“See, right there, she just winces and grabs her side,” he said, touching the screen with his finger. The camera was zoomed out, it was an old security film, the black and white kind that hardly has any details at all.
“Wait, back it out,” said Amber, as she was pushing his hands away from the controls. As the zoom receded , there was a man. A man outside the window. He was looking in with a crazed determination that you see in movies, the kind where the bad guy has red rungs under his eyes, his hair is sweaty, and he is tilting his head slightly down do that he has to look up to see you straight on. That creepy kind of stare. It sent chills down Amber’s spine.
“We need to talk with him. Find out who that is.”
Fred hadn’t known what happened, only that it worked. After the accident down at the nuclear plant, he stayed home and just sat around, the thoughts burning in his head, his mind, the disaster, the radiation. He didn’t want it to ruin him, but that voice was now small and quaint, in deference to the other voice in his head.
“DRAW THEM,” it commanded, and he grabbed a flimsy kids’ sketchbook and began to doodle. The sketches were terrible.
“The accident down at Indian Creek? That was three years ago,” she pursed her lips and took some notes.
“Yup. I tried to find him but his house is abandoned. Along with half the town.”
“Down on First and Oak, corner lot, dollhouse-lookin’ place. Can’t miss it.”
The blue dollhouse with purple trim *was* hard to miss. The boarded-up windows and eviction note on the door weren’t exactly hard to miss, either.
The door was open and the house smelled like a mid-century house. The squeak of the door startled her as the wind blew it shut. She looked around the debris – someone had wrecked the place. “Hmph. Hobos,” she thought as she scattered some papers with her foot. She found a door leading downstairs, a dim light glowing. She closed her eyes, whispered a prayer and fumbled for the light switch.
The basement of her mom’s house always freaked her out as a kid. Her mom kept the garbage down in the basement; when a bag filled up, you had to take it down. She always held her breath and ran, stopping on the bottom stair, never brave enough to step onto the cold concrete.
Making her way down the creaking, groaning steps, she felt her grip tightening on the rail as she bent over to see into the basement.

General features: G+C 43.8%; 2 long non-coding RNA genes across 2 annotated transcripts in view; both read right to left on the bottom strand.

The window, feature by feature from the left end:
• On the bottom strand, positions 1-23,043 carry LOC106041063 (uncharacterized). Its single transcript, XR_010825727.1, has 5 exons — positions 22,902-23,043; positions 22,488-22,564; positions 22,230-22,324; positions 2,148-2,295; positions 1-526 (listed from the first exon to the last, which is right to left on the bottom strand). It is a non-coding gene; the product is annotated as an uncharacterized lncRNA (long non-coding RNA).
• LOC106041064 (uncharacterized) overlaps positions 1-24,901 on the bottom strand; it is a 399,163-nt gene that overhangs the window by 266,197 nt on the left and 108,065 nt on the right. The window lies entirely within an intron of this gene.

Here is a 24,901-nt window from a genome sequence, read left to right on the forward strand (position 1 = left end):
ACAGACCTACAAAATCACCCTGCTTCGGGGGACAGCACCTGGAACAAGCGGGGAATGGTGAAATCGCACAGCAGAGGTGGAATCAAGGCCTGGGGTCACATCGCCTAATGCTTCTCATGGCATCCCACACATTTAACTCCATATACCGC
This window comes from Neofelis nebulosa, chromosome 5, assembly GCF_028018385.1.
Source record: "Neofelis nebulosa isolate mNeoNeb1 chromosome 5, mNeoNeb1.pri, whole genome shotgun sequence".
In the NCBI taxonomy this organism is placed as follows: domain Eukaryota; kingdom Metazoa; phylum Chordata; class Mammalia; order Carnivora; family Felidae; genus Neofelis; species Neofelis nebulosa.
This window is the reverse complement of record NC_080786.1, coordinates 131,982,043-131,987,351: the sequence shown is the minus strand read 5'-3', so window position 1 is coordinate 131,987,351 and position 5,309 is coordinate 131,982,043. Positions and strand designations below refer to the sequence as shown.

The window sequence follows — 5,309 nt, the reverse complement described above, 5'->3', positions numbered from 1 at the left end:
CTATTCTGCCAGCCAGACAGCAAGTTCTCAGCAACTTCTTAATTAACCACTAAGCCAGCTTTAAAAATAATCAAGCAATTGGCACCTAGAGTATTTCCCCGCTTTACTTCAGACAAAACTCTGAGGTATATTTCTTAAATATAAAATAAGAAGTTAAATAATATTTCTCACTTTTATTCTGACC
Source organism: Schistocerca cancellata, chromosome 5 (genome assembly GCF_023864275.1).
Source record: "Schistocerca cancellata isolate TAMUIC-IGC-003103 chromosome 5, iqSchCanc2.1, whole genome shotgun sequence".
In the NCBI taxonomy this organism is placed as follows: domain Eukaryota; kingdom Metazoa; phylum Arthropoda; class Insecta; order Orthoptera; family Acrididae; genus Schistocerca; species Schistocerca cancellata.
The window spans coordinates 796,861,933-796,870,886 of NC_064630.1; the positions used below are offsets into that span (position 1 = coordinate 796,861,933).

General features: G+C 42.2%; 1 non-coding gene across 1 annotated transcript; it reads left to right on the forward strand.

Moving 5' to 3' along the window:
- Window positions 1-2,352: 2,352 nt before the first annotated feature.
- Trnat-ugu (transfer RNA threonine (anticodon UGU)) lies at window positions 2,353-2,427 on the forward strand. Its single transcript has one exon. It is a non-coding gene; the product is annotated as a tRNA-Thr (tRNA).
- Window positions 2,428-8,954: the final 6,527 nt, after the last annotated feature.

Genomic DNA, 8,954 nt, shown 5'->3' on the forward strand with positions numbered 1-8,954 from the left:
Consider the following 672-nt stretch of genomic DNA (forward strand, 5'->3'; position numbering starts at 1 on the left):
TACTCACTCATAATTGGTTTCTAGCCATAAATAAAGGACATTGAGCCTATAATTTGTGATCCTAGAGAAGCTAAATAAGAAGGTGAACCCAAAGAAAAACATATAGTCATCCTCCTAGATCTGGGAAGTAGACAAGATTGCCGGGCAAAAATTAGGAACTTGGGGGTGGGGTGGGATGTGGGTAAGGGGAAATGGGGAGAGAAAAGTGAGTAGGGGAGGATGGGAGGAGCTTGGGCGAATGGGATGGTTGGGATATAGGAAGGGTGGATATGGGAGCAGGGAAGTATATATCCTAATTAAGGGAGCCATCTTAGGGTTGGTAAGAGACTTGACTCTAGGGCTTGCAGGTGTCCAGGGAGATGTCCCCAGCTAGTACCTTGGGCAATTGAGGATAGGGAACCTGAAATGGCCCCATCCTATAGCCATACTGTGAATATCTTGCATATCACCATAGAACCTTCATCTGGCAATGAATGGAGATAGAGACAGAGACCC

The room was lit by a single bulb, dim and swaying. She saw the small, rectangular window open and took another few steps. The room overflowed with sketchbooks. Everywhere, books piled on books. She picked up the closest one and carefully thumbed through it.
Faces of people. With names on them. Faces that she recognized as towns folk.
Some of the sketches were terrible, and dated from three years ago. The more recent they got, the better the drawings were. She jumped at the date of one picture: two weeks ago. She looked up and scanned the dark corners, holding her breath and listening. She scolded herself for being that same scaredy-cat girl and picked up the next sketchbook.
The pictures in this book were torn about 3/4 through. the pictures were’t bad, but they were torn nonetheless. No eraser marks, just tears. Tears right through the face.
In the corner was a desk with a small reading lamp and another pile of sketchbooks and an old coffee can full of pencils and pens. She carefully made her way across the room, stepping over piles of sketchbooks and catching her balance on the back of the chair. The creak of the chair shattered the silence and spooked her again.
“Get a hold of yourself, Amber,” she said to herself. “It’s just a basement. A spooky basement, but a basement.”
The cover of the sketchbook had “rebma” inscribed in jagged letters. Opening the cover, she stood up in a panic as the sketch on the first page was her. And the next page. And the next, on through the entire sketchbook. She dropped the book and tried to shake the creepy off of her hands, then wiped them on her pants.
The laughter started from under the stairs, as she whipped around she caught a glint of light in his eyes. She looked around her, desperately looking for a second exit, eyeing the narrow basement window and clambering onto the desk.
Fred crept out of the shadow of the staircase, dirty, unkempt, the missing teeth made him look even crazier. He had a piece of paper in his hands. A drawing. A portrait.
A sharp pain in her side stopped her climb, the horror in her eyes as she fell pleased Fred as he finished tearing the picture in half.
I’ve always been an artist in addition to being a writer. I was in honors English classes in high school, the editor of the high school’s literary magazine, and I was also the class artist.
I was in the Navy’s nuclear power program for 8 years. I was always fascinated that people thought that radiation could make you into the Incredible Hulk or magically bestow some paranormal power.
I combined these things in this flash fiction.
My middle name is Fredrick.